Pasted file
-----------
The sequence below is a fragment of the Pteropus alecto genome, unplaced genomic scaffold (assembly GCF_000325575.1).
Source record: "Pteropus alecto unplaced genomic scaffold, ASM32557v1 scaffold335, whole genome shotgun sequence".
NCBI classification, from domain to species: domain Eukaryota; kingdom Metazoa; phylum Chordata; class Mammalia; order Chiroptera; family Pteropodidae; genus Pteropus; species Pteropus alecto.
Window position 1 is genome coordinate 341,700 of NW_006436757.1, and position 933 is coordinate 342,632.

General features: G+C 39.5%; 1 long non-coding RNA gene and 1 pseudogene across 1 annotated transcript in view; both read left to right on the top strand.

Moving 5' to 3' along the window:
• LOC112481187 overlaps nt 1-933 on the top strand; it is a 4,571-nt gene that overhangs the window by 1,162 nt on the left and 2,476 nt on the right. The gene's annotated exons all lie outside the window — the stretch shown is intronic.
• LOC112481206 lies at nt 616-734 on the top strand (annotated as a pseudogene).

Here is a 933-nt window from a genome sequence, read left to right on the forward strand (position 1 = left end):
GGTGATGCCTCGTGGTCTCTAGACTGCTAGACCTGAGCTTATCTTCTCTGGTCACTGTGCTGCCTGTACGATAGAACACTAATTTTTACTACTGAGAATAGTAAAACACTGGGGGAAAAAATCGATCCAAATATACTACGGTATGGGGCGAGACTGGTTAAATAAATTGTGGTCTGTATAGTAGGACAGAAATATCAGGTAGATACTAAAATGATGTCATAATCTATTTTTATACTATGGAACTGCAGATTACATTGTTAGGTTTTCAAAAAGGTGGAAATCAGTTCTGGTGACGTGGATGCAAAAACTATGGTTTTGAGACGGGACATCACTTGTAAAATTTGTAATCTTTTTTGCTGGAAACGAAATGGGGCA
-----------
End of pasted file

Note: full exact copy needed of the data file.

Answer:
The sequence below is a fragment of the Pteropus alecto genome, unplaced genomic scaffold (assembly GCF_000325575.1).
Source record: "Pteropus alecto unplaced genomic scaffold, ASM32557v1 scaffold335, whole genome shotgun sequence".
NCBI classification, from domain to species: domain Eukaryota; kingdom Metazoa; phylum Chordata; class Mammalia; order Chiroptera; family Pteropodidae; genus Pteropus; species Pteropus alecto.
Window position 1 is genome coordinate 341,700 of NW_006436757.1, and position 933 is coordinate 342,632.

General features: G+C 39.5%; 1 long non-coding RNA gene and 1 pseudogene across 1 annotated transcript in view; both read left to right on the top strand.

Moving 5' to 3' along the window:
• LOC112481187 overlaps nt 1-933 on the top strand; it is a 4,571-nt gene that overhangs the window by 1,162 nt on the left and 2,476 nt on the right. The gene's annotated exons all lie outside the window — the stretch shown is intronic.
• LOC112481206 lies at nt 616-734 on the top strand (annotated as a pseudogene).

Here is a 933-nt window from a genome sequence, read left to right on the forward strand (position 1 = left end):
GGTGATGCCTCGTGGTCTCTAGACTGCTAGACCTGAGCTTATCTTCTCTGGTCACTGTGCTGCCTGTACGATAGAACACTAATTTTTACTACTGAGAATAGTAAAACACTGGGGGAAAAAATCGATCCAAATATACTACGGTATGGGGCGAGACTGGTTAAATAAATTGTGGTCTGTATAGTAGGACAGAAATATCAGGTAGATACTAAAATGATGTCATAATCTATTTTTATACTATGGAACTGCAGATTACATTGTTAGGTTTTCAAAAAGGTGGAAATCAGTTCTGGTGACGTGGATGCAAAAACTATGGTTTTGAGACGGGACATCACTTGTAAAATTTGTAATCTTTTTTGCTGGAAACGAAATGGGGCA